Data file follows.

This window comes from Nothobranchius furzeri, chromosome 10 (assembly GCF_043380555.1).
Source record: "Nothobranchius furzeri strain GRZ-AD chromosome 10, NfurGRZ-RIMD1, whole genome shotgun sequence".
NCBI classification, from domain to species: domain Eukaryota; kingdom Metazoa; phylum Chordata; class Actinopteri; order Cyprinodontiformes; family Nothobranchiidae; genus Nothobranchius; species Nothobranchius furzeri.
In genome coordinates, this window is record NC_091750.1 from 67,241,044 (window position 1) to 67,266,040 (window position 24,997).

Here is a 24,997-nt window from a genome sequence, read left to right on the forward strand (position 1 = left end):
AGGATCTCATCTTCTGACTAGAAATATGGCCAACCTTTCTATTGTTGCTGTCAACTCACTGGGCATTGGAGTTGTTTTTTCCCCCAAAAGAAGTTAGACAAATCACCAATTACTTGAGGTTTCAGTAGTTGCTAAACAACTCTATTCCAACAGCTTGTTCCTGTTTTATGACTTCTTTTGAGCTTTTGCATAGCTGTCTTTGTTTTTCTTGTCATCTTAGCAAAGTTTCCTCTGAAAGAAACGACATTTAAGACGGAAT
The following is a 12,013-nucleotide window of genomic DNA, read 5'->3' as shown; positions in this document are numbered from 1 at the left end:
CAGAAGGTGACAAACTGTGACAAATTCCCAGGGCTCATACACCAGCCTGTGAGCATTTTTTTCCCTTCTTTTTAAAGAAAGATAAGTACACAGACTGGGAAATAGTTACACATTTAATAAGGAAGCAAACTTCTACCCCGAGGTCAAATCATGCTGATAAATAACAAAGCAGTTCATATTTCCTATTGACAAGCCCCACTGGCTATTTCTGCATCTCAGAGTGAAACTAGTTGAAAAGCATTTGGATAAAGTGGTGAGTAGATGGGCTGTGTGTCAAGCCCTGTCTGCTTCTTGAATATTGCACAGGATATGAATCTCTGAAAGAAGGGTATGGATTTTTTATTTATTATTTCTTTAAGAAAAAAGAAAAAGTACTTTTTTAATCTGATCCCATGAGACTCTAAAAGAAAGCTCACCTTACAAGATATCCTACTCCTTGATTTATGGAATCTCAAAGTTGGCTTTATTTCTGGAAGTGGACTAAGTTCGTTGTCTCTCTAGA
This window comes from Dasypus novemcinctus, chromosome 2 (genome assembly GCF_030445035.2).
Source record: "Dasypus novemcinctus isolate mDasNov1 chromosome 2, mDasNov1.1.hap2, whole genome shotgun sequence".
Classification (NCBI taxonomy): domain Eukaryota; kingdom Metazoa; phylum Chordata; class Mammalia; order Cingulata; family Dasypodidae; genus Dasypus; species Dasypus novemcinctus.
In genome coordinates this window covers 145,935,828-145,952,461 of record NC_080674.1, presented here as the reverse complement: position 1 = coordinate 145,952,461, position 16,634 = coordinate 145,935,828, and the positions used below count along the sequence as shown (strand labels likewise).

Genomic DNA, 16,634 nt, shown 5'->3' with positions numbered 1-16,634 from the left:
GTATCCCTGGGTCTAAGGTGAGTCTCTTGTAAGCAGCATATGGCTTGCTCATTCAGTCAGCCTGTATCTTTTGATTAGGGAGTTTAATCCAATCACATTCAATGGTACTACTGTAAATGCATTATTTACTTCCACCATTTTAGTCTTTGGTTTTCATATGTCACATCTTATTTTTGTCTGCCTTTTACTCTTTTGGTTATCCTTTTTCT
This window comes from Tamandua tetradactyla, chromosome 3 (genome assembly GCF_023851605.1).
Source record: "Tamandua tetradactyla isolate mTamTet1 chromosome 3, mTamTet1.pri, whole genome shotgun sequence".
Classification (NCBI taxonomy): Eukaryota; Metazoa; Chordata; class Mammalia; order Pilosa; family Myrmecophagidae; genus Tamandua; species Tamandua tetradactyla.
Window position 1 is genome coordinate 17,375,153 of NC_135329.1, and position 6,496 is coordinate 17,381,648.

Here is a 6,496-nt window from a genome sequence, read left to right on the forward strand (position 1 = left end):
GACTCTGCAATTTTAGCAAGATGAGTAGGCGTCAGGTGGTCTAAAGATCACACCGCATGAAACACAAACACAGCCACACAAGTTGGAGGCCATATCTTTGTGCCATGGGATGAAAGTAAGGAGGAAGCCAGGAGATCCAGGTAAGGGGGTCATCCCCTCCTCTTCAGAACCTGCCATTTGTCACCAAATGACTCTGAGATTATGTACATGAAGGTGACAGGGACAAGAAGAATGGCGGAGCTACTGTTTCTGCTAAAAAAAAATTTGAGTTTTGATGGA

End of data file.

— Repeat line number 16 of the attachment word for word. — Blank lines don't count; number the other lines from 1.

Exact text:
Source record: "Tamandua tetradactyla isolate mTamTet1 chromosome 3, mTamTet1.pri, whole genome shotgun sequence".